People who enlist after first attending college are eligible to be Officers, who not only are leaders and supervisors but receive higher pay. Many students are in ROTC (Reserve Officer Training Corps) programs all around the nation, and many students serve in the Army Reserves.

“My first semester of freshman year in school, the Black Hawk Down incident in Somalia took place. They shot down some of our Black Hawk helicopters. There was a battle in the streets, and I’m sitting here in my dorm room watching this unfold, and that kind of frustrated me. I thought, “That’s not right, something needs to be done about it.” I could kind of meet a couple of different potential goals or thought processes together by joining the Army Reserves and still stay in college, for the most part, then that’s the route I ended up choosing,” said Mateske.

Dusel and Keech both spoke about self-assurance in the recruitment process and the importance of knowing the path of service you plan to take before you begin.

“You got to be ready to go where they want you to go and to do what they tell you to do. You know, it has benefits and drawbacks. So just to be sure you’re doing the thing that you want to do,” said Keech.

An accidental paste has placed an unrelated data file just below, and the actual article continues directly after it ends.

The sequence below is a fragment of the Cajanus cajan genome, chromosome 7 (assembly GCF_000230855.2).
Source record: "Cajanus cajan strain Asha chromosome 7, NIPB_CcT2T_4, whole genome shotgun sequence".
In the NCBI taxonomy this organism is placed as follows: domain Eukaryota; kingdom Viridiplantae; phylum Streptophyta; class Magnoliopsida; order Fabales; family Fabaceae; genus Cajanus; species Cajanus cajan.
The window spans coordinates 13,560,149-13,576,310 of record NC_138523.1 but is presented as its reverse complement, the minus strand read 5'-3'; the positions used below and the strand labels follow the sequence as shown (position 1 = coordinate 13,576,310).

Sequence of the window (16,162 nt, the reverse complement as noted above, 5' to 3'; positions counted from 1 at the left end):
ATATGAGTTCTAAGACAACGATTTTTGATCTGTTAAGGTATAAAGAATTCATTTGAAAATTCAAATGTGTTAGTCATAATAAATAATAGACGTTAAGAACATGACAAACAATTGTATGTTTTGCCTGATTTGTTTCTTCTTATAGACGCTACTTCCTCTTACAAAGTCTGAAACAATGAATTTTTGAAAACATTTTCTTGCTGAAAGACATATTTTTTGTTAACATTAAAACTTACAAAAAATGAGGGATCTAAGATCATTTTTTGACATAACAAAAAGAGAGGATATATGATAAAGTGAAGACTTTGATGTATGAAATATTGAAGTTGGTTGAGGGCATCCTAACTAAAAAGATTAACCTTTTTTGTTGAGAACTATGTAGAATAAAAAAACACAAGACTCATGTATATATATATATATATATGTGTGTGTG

And, what you sign up for and choose to do will translate to every day of your life in the military.

“My biggest, biggest advice is the job. You need to do your research on what job you’re going for, and make sure you get it. Tell your recruiter “This is the job I want,” and make sure you get that. They might try to talk you out of it or something because they have quotas to fill. You’re going to meet so many people in the military that are like, “God, I wish I had a different job,” and “Oh, I wish I would have done this,” “I should have done that.” You want to get the job you want because you’re going to be spending four years at that job,” said Dusel.

Though being in the military is a commitment that will shape the duration of your life, veterans speak to many rewarding experiences.

“Benefits come from having served in the military, whether they be financial, whether they be skills-based, experiences of camaraderie and brotherhood and sisterhood. You can’t replicate some of those things,” said Mateske.

Mr. Keech also spoke about the unification that service brings.

“A common experience was a great unifier in general. Whether you were miserable, or whether you had a great time, consider, “I did that, and I did that with these people.” And that’s a bond that you have, regardless of where you came from,” said Keech.

Every branch of the military, every MOS, and every rank provides a unique experience and teaches exclusive skills. Due to the declining enlistment rates, more high schoolers need to consider a service path.

“Countries need men and women that are willing to fight for their existence. We just happen to live in a comfortable spot. We’ve got allies to the north and allies to the south, we’re not really under threat. You look at other countries like Ukraine that are under threat, and their civilians had to stand up, and fight for their country’s survival. I think young Americans really should value the protection of their country. We have to figure out some way though, to get through them, and for more people to join,” said Dusel.